Teaching with Contemporary Art

It’s OK to Make Art…

Edward Hopper, "New York Movie", 1939 Image: heaviestcorner.org

It’s amazing… After over twenty years teaching I still get nervous. And I’m not thinking about the first day of classes (everyone gets nervous then), I was actually thinking about putting together an exhibition of student work. While it doesn’t carry the weight of big-ticket shows in Chelsea, student shows on college campuses, high school galleries, community centers, middle school hallways and even elementary school gymnasiums carry the weight of student ambition and often serve as a form of self-assessment for everyone involved, not just the students.

In a few weeks I am putting together an exhibition of student work at Hopper House here in New York called Reasons to Paint. This is the second show I have organized in the small, three-room gallery that once was the ground floor of Edward Hopper’s home. The first, an exhibition called Common Ground in 2008, paired student and teacher work side by side. Art educators from across our district were asked to identify a student who, in some way, shared a common concern, theme or approach in their own work and then exhibit alongside them. I was interested in students and teachers having the chance to show together on the same walls. In the end the opening was packed. Everyone was enthusiastic to be part of an exhibit in a professional gallery space. Best of all, parents and community members got to see the students in a way they didn’t experience all that often- seriously talking about their own work and having a dialogue about the works of classmates and teachers. Many of those students were at critical stages in their own school careers at the time, and I sincerely believe the opportunity to be part of a unique exhibit really made a difference as they began thinking about their own next steps after graduation.

This show, which opens on November 20th, asks students to take a work by Edward Hopper and simply be inspired by it to create a new work of art. The artist himself once said, “If you could say it in words there would be no reason to paint,” and students are being asked this time around to look into the work they select in order to decide what exactly it is that’s so inspiring. Whether it’s the way unexpected colors come together, the gesture of two figures, the memory a particular image recalls, or even the ambiguity of a solitary figure in a room, students need to take that point of inspiration and create a work in response. Some students have understandably decided to paint, others have chosen photography or mixed-media. I even have one student who has chosen to make a sculpture… in a glass box, of course.

So why am I sweating it? Because I am dealing with high school students who have little regard for the word DEADLINE. While works were “due” this past Monday I still have these wonderful student artists casually coming by the classroom (as I am nearing a stroke) and saying things like, “I was thinking about cropping that photo we discussed instead of using the version we agreed on.” Whaaaaat??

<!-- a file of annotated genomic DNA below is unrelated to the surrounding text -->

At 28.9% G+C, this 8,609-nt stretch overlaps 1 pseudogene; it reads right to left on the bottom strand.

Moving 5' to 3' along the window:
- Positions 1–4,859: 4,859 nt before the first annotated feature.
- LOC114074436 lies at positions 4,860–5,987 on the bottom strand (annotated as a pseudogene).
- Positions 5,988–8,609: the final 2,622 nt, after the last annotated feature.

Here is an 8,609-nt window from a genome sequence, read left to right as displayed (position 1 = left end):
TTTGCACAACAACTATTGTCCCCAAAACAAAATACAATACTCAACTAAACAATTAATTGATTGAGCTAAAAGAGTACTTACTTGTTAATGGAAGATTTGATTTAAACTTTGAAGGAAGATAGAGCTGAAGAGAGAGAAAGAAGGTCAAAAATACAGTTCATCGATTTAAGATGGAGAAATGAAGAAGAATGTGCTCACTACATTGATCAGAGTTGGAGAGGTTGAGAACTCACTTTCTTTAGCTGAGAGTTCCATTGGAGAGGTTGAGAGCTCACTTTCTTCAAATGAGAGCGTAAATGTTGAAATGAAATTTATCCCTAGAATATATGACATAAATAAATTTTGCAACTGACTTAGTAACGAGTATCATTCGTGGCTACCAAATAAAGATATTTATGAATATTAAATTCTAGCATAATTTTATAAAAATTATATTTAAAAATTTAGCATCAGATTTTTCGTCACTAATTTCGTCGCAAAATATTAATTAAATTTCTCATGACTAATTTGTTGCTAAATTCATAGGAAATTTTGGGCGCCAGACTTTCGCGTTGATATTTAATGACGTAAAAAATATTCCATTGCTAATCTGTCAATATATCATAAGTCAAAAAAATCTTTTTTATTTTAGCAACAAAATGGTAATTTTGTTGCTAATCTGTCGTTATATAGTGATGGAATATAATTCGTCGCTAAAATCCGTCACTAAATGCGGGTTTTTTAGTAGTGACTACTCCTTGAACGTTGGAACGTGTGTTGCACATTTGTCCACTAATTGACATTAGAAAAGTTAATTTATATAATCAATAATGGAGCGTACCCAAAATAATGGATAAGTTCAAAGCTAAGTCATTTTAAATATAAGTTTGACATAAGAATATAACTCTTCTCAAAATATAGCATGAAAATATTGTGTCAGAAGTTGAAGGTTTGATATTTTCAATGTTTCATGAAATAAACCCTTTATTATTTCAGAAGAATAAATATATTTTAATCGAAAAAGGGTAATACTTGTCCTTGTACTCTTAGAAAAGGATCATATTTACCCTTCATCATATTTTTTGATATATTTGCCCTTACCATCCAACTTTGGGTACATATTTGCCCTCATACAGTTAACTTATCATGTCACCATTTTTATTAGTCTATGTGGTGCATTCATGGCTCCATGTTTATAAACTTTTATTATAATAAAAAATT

Regardless of how they understand what it means to be prepared… in advance… I am hanging a show next week. And many of these students, like the students in Common Ground years ago, have some important decisions to make. This show, if we’re lucky, will be a tipping point for some that not only says it’s “ok” to make art, but it’s important to make art.

Contributor
Joe Fusaro is the senior education advisor for Art21, and has written Art21’s “Teaching with Contemporary Art” column since 2008. He is an exhibiting artist and visual arts chair for the Nyack Public Schools in New York; and an adjunct instructor for New York University’s Graduate Program in Art and Arts Professions.
  1. Jeannine Bardo says:

    Great post Joe. I love the assignment and I hope you post pictures of the student’s work. They always make you sweat, but somehow they come through. Good luck! Keep stressing the importance of making art. Because it is pleasurable and not considered “necessary” it is often considered unimportant, but we know better.

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  2. Joe Fusaro says:

    Yes, definitely… An upcoming post reflecting on the show and sharing some photos is in order. Thanks, Jeanine!

    Reply

  3. Jack Watson says:

    While they’re a drag, it’s heartening that deadline frustrations are universal, even in the context of something as engaging and meaningful to students as a show like this one! I’m really inspired by the shows you describe here, for several reasons but mostly because they demonstrate to your students the dialogic nature of contemporary art. It would be rewarding just for the students to see their own work on display in a gallery, but you’re showing them that their work speaks not only for themselves, but it speaks to the viewer and even to the works that informed it. To see it linked with common threads to their mentor’s work (Common Ground), or to see it as a progression from the work of a modern master (Reasons To Paint) is incredibly inspiring.

    I think we will have to rethink our district art show format…

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